I’ll likely write more on this again sometime, but for now I’ll summarize.  Christianity lives, even thrives, under persecution.  It tends to get flabby when accepted due in large part to the baggage we add to it that we end up mistaking for the religion itself.  What we need, as comfortable developed nation Christians, is to attempt to retain the essentials and mindset of the underground religion even when we are not forced under ground.  True Christianity is an underground religion.

Pledging Allegiance

So, am I the only one that finds it almost unbearably ironic that we’re making a big deal out of whether people are supposed to say the words ‘under God’ while they’re promising to be faithful to protect a piece of cloth?  I mean . . . really?!  Do we really believe that making people say the words ‘under God’ is by itself going to effect whether the USA is or is not a Christian nation?  What if they don’t mean it?  Isn’t that worse then not saying it at all?

Seriously, if the pledge of allegiance to the flag is that critical and the status of America is going to stand or fall on whether it is a religious as well as a patriotic pledge then shouldn’t we make not meaning ‘under God’ when you say it against the law?  Maybe we should be giving people lie detector tests and throwing those who don’t really mean ‘under God’ in jail?

I may be completely off my nut, but I don’t want people saying ‘under God’ unless they really choose to be ‘under God’.  And I certainly can’t see how it does anyone any good to require people who clearly don’t believe God exists to pretend like he does when they’re promising to live for a piece of cloth!

If God is that critical (and I am one of those who believe he is) then shouldn’t we who believe that be pledging allegiance to him?  Isn’t it, in fact, hazardous to be PROMISING unqualified allegiance to anything else?

(background noise is me preparing my stone-throwing armor for what is likely to ensue once I post this)

In our home group we’re in a chapter in the book “Renovation of the Heart” that deals with the importance of thinking, thinking well, and thinking in a disciplined manner.  It seems obvious but is worth restating – right thinking produces health and goodness while wrong thinking harms us and ultimately those around us.  If we want to be whole and live effectively we can’t get there without some effort invested in examining and realigning what we think.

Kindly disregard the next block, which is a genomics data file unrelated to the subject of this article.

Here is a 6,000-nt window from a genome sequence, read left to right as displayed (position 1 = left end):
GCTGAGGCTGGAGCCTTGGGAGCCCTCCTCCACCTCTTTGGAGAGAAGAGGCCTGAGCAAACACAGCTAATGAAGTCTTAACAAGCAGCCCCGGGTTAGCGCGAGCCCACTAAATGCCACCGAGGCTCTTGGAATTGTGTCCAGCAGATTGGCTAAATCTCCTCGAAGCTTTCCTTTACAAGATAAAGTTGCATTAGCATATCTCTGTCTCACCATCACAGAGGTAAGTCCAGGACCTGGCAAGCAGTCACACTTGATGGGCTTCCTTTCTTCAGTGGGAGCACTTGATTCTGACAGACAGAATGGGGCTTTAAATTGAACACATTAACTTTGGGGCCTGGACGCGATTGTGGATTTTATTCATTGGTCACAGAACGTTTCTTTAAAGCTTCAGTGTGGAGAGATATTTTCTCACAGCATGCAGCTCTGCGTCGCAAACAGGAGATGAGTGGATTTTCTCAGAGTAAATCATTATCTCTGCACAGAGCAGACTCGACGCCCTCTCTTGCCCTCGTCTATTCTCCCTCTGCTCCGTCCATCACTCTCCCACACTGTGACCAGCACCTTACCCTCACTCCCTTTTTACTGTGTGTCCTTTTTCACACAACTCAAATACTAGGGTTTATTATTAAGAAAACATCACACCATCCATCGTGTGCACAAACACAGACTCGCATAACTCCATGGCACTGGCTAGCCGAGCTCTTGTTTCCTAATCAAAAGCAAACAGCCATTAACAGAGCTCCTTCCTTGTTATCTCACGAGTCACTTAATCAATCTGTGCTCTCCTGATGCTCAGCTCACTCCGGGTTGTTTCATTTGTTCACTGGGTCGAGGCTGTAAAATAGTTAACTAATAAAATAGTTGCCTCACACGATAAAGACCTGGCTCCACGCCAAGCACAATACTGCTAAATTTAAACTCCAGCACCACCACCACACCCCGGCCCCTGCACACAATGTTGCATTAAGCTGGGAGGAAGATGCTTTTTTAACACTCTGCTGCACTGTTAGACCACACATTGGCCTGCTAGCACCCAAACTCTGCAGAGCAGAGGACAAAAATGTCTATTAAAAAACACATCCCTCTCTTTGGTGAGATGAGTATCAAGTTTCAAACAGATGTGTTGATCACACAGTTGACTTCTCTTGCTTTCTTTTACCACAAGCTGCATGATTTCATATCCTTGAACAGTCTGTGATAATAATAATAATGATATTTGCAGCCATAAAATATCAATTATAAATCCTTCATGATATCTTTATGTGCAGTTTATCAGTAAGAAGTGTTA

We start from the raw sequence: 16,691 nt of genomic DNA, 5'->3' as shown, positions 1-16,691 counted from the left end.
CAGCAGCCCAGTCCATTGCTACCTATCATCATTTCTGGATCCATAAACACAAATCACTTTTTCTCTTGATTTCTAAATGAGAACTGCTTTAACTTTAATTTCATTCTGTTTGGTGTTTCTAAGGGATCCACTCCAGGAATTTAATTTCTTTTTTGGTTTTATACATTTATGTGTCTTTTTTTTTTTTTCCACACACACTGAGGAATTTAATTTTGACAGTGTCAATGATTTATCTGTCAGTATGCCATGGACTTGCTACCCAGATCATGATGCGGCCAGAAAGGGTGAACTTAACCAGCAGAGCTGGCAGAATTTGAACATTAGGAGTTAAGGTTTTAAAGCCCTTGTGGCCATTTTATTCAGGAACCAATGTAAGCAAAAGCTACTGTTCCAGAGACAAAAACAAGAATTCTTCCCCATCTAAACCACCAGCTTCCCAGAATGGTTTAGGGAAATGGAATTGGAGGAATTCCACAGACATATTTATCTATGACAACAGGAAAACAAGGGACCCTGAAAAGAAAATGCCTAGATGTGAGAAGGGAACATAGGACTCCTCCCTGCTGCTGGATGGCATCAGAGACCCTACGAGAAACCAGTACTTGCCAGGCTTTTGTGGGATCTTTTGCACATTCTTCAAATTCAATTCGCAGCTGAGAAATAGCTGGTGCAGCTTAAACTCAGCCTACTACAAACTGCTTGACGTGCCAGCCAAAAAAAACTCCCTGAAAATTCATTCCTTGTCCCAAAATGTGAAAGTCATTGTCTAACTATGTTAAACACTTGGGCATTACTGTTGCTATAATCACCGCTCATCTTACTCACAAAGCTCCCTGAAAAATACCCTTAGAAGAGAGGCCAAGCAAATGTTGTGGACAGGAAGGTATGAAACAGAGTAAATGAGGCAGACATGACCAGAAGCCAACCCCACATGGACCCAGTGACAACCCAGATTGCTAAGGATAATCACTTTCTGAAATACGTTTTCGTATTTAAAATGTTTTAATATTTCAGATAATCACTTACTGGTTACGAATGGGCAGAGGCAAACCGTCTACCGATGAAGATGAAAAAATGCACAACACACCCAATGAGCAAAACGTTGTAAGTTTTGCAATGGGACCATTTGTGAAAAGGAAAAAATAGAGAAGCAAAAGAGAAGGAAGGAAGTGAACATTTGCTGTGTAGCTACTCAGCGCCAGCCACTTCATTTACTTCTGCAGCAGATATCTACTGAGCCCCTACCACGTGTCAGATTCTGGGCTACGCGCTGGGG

One idea in particular came up in the group discussion (thanks Michelle!) which is so powerful that it bears re-emphasis, and I also wanted to share it with my Christian family at large:

When you get to the end of a day how do you THINK about whether you had a good day or a bad day? Think about it.

What is a good day?

What is a bad day?

When you or I say “I had a good day” or “I had a bad day” what do we mean? Let me offer a couple alternative ways of thinking about what makes a good day.

“Good Day” Option 1

I had a good day today because:

  • I got a lot done that I wanted to get done
  • Someone was kind to me
  • Someone encouraged me
  • Someone important to me did ‘well’ in some way
  • My favorite cause, team, political party, etc. ‘won’
  • I got to spend time doing what I like/enjoy
  • There was no stress
  • I had no pain
  • I got to spend time with people I like
  • I didn’t have to spend time with people I don’t like
  • Things went according to my plans

Now that would be a good day!  Seriously.  Isn’t that what we THINK about when we think about a good day?  Now . . . here’s an alternative.

“Good Day” Option 2

I had a good day today because:

  • I was alert for and took the opportunities I had to encourage others
  • I was alert for and took the opportunities I had to point people to Jesus
  • I spent the day WITH God not just FOR God; walking with him, talking with him, following his direction
  • The kingdom of God is more real today in my life and in the lives of those I interacted with
  • I had the privilege of suffering and self-sacrifice for a cause that is worth it
  • I had the privilege of really touching the life of another person today
  • I had the privilege of crying with someone else who is in pain today
  • I took the opportunity to rejoice with someone else’s victory today
  • I praised God today
  • The grace and power of God broke down the walls between me and someone I didn’t like
  • God loves me
  • God walked with me and Jesus lives in me
  • I know and understand God and my place in this world better today than I did yesterday
  • I was more obedient today – I was a good and faithful servant
  • Today went nothing like how I planned it! but exactly like God wanted it

What do you think of that day? Does our thinking need to be realigned?